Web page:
Pat Conroy Offering Free Film Rights, New Haruki Murakami Story, and More

Evan Smith Rakoff

Every day Poets & Writers Magazine scans the headlines—from publishing reports to academic announcements to literary dispatches—for all the news that creative writers need to know. Here are today’s stories:

A new story by bestselling Japanese author Haruki Murakami is available free online at the New Yorker. (GalleyCat)

Hector Tobar reports that the Texas Book Festival, which is ongoing, has received bad press over a lack of diversity in this year’s roster of more than two hundred authors. Festival literary director Steph Opitz answered criticism in a letter to the Texas Observer, stating, “I, too, am disappointed that there is not more diversity in this year’s line-up.” (Los Angeles Times)

Fast Company explains the importance of your workspace, and what changes can improve performance.

Author Pat Conroy is offering to give away film rights to his follow-up to The Great Santini, which starred Robert Duvall in the 1979 adaptation. If a film is made of his new book The Death of Santini, Conroy hopes the offer will persuade Duvall and his co-stars to reprise their roles. (USA Today)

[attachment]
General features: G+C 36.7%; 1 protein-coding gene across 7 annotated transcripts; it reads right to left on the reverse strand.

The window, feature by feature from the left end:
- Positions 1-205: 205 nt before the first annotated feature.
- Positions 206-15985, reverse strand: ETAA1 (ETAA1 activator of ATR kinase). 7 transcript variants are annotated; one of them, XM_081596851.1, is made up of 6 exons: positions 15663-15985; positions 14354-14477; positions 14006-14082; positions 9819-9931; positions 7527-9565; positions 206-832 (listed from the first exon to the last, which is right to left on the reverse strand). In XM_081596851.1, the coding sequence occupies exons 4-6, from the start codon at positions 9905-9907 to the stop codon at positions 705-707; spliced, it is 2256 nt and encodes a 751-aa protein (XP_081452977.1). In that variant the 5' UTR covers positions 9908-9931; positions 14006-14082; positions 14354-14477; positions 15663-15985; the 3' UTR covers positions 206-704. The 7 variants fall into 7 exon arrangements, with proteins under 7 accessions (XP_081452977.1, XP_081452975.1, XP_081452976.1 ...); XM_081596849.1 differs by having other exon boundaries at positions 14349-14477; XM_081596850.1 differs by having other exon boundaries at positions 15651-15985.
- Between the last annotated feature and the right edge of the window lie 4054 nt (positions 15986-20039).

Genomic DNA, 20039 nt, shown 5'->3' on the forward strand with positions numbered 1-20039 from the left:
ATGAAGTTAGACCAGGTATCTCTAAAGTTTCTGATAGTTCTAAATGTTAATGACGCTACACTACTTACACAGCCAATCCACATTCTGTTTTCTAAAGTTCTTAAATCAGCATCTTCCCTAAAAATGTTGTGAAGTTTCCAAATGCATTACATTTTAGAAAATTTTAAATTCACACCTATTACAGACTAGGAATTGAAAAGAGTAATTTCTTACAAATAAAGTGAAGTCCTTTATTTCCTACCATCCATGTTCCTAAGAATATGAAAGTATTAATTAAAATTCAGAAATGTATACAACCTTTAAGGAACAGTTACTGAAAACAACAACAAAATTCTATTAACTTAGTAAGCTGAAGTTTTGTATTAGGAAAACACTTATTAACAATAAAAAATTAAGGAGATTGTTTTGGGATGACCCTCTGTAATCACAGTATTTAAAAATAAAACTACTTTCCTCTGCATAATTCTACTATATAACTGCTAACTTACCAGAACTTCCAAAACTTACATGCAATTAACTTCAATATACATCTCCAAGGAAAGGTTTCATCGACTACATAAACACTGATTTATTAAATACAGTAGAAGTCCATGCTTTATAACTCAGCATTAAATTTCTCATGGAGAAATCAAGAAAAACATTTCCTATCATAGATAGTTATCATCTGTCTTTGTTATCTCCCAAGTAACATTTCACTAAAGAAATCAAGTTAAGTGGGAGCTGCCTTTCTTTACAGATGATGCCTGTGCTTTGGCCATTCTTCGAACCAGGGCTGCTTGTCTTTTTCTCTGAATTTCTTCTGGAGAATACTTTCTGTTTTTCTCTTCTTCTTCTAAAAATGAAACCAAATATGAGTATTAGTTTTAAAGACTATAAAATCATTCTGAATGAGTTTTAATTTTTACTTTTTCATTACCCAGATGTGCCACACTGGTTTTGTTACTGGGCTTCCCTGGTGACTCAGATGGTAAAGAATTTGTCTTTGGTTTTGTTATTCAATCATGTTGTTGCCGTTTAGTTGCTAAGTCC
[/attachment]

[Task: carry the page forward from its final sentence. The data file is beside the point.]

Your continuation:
The Guardian considers science fiction hero Ray Bradbury’s unknown legacy of realist stories.

“To think about a place has always been a way into a story.” Novelist Donna Tartt speaks with Laura Miller at Salon.

Meanwhile, the San Francisco Chronicle looks at how certain famed authors—including Donna Tartt, Tom Wolfe, and Mark Twain—wear a trademark mode of dress.

The current issue of Poetry includes four letters by Robert Creeley.